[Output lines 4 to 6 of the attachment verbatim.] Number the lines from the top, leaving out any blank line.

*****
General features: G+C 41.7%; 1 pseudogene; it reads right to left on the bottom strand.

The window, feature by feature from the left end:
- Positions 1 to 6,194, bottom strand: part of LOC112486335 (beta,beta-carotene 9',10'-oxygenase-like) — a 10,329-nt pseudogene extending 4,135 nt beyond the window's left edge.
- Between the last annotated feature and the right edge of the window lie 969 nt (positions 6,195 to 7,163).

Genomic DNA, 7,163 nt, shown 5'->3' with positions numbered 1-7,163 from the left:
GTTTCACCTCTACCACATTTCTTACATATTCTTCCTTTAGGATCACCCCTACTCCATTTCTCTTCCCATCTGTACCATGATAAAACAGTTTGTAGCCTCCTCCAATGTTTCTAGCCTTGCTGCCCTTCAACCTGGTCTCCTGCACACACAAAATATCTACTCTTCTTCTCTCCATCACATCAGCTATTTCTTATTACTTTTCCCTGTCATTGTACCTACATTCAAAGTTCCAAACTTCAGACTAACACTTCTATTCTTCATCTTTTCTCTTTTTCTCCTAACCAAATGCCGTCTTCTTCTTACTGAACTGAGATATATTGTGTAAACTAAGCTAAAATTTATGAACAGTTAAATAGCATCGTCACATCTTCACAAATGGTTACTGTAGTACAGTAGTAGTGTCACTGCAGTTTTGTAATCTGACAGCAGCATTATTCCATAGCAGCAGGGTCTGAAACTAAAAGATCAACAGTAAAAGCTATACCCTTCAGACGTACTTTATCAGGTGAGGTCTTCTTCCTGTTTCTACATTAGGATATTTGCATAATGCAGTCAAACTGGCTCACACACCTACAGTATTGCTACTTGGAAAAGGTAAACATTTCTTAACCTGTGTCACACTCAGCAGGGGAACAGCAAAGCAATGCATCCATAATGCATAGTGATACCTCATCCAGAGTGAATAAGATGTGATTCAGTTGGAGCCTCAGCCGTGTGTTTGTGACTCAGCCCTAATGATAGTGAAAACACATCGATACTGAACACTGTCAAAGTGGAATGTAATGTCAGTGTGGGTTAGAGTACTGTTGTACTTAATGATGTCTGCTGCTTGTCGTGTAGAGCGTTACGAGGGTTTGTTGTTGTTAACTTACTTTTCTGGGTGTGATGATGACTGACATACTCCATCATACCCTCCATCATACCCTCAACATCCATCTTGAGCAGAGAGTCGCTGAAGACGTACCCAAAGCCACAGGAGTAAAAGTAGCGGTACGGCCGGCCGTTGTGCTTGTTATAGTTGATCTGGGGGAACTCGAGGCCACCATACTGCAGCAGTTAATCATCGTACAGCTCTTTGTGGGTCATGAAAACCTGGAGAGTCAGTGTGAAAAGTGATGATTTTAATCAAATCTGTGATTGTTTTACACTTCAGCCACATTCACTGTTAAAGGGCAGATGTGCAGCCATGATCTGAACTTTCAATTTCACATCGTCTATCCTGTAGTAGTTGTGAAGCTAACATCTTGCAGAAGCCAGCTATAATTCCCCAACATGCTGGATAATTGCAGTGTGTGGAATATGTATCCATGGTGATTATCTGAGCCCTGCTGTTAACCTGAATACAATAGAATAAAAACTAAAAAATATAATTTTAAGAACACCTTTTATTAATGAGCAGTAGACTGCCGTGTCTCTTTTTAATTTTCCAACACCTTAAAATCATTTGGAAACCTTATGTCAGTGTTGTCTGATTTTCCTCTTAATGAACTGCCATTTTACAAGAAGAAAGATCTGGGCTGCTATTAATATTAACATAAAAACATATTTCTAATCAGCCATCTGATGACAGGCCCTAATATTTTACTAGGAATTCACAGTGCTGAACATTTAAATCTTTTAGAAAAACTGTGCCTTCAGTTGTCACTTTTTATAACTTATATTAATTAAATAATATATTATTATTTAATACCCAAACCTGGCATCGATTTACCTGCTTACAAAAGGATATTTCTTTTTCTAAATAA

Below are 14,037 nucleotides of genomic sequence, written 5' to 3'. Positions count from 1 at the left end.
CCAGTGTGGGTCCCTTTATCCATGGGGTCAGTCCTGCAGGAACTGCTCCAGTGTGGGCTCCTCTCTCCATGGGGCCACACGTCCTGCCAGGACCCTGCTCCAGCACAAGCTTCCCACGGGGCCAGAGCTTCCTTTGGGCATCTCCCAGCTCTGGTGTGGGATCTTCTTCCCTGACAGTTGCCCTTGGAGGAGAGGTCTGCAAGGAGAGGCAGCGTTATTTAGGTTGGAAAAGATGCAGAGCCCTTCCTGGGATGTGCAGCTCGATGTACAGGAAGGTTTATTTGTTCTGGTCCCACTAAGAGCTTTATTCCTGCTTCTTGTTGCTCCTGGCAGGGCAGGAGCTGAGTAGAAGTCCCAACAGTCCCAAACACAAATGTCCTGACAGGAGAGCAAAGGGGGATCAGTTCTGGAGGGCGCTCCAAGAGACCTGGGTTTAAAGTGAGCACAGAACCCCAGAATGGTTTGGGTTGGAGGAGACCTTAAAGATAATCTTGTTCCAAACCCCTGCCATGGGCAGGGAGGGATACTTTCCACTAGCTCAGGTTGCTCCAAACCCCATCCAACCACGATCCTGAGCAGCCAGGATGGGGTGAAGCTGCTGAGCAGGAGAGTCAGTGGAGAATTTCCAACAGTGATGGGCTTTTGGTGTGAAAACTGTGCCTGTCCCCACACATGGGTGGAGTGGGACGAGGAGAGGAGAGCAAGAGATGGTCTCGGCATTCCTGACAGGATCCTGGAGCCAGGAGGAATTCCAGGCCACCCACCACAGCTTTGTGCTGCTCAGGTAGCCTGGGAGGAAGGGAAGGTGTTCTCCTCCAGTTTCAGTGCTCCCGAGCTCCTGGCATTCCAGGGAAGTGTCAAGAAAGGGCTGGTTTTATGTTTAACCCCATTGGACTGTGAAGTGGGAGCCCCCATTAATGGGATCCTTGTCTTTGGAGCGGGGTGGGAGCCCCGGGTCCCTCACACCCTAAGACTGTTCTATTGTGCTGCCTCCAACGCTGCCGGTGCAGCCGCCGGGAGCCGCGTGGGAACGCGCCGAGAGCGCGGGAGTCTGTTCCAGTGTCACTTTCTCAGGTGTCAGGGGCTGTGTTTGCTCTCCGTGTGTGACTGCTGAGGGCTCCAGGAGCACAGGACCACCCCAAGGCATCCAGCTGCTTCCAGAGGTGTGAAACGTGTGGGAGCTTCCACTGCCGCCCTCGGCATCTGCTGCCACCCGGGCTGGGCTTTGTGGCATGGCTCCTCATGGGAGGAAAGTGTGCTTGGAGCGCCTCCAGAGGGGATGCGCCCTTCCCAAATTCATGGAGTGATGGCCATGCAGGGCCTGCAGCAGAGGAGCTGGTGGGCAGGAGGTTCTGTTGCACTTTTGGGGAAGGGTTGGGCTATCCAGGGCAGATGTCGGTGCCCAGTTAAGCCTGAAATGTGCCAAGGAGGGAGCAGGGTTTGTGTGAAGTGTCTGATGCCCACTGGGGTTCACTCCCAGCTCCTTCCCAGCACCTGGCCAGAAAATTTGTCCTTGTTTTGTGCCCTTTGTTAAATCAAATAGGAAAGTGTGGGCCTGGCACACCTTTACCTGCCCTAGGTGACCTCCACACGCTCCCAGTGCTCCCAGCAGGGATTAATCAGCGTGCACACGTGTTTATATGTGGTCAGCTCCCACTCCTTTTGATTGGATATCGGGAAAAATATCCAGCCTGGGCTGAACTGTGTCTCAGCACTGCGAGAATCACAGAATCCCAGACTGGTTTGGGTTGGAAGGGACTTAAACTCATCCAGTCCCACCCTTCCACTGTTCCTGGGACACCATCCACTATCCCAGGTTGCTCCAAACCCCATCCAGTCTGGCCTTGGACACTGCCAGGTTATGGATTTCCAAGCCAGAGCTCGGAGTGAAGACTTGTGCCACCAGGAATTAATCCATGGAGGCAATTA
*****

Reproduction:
- Between the last annotated feature and the right edge of the window lie 969 nt (positions 6,195 to 7,163).

Genomic DNA, 7,163 nt, shown 5'->3' with positions numbered 1-7,163 from the left:
GTTTCACCTCTACCACATTTCTTACATATTCTTCCTTTAGGATCACCCCTACTCCATTTCTCTTCCCATCTGTACCATGATAAAACAGTTTGTAGCCTCCTCCAATGTTTCTAGCCTTGCTGCCCTTCAACCTGGTCTCCTGCACACACAAAATATCTACTCTTCTTCTCTCCATCACATCAGCTATTTCTTATTACTTTTCCCTGTCATTGTACCTACATTCAAAGTTCCAAACTTCAGACTAACACTTCTATTCTTCATCTTTTCTCTTTTTCTCCTAACCAAATGCCGTCTTCTTCTTACTGAACTGAGATATATTGTGTAAACTAAGCTAAAATTTATGAACAGTTAAATAGCATCGTCACATCTTCACAAATGGTTACTGTAGTACAGTAGTAGTGTCACTGCAGTTTTGTAATCTGACAGCAGCATTATTCCATAGCAGCAGGGTCTGAAACTAAAAGATCAACAGTAAAAGCTATACCCTTCAGACGTACTTTATCAGGTGAGGTCTTCTTCCTGTTTCTACATTAGGATATTTGCATAATGCAGTCAAACTGGCTCACACACCTACAGTATTGCTACTTGGAAAAGGTAAACATTTCTTAACCTGTGTCACACTCAGCAGGGGAACAGCAAAGCAATGCATCCATAATGCATAGTGATACCTCATCCAGAGTGAATAAGATGTGATTCAGTTGGAGCCTCAGCCGTGTGTTTGTGACTCAGCCCTAATGATAGTGAAAACACATCGATACTGAACACTGTCAAAGTGGAATGTAATGTCAGTGTGGGTTAGAGTACTGTTGTACTTAATGATGTCTGCTGCTTGTCGTGTAGAGCGTTACGAGGGTTTGTTGTTGTTAACTTACTTTTCTGGGTGTGATGATGACTGACATACTCCATCATACCCTCCATCATACCCTCAACATCCATCTTGAGCAGAGAGTCGCTGAAGACGTACCCAAAGCCACAGGAGTAAAAGTAGCGGTACGGCCGGCCGTTGTGCTTGTTATAGTTGATCTGGGGGAACTCGAGGCCACCATACTGCAGCAGTTAATCATCGTACAGCTCTTTGTGGGTCATGAAAACCTGGAGAGTCAGTGTGAAAAGTGATGATTTTAATCAAATCTGTGATTGTTTTACACTTCAGCCACATTCACTGTTAAAGGGCAGATGTGCAGCCATGATCTGAACTTTCAATTTCACATCGTCTATCCTGTAGTAGTTGTGAAGCTAACATCTTGCAGAAGCCAGCTATAATTCCCCAACATGCTGGATAATTGCAGTGTGTGGAATATGTATCCATGGTGATTATCTGAGCCCTGCTGTTAACCTGAATACAATAGAATAAAAACTAAAAAATATAATTTTAAGAACACCTTTTATTAATGAGCAGTAGACTGCCGTGTCTCTTTTTAATTTTCCAACACCTTAAAATCATTTGGAAACCTTATGTCAGTGTTGTCTGATTTTCCTCTTAATGAACTGCCATTTTACAAGAAGAAAGATCTGGGCTGCTATTAATATTAACATAAAAACATATTTCTAATCAGCCATCTGATGACAGGCCCTAATATTTTACTAGGAATTCACAGTGCTGAACATTTAAATCTTTTAGAAAAACTGTGCCTTCAGTTGTCACTTTTTATAACTTATATTAATTAAATAATATATTATTATTTAATACCCAAACCTGGCATCGATTTACCTGCTTACAAAAGGATATTTCTTTTTCTAAATAA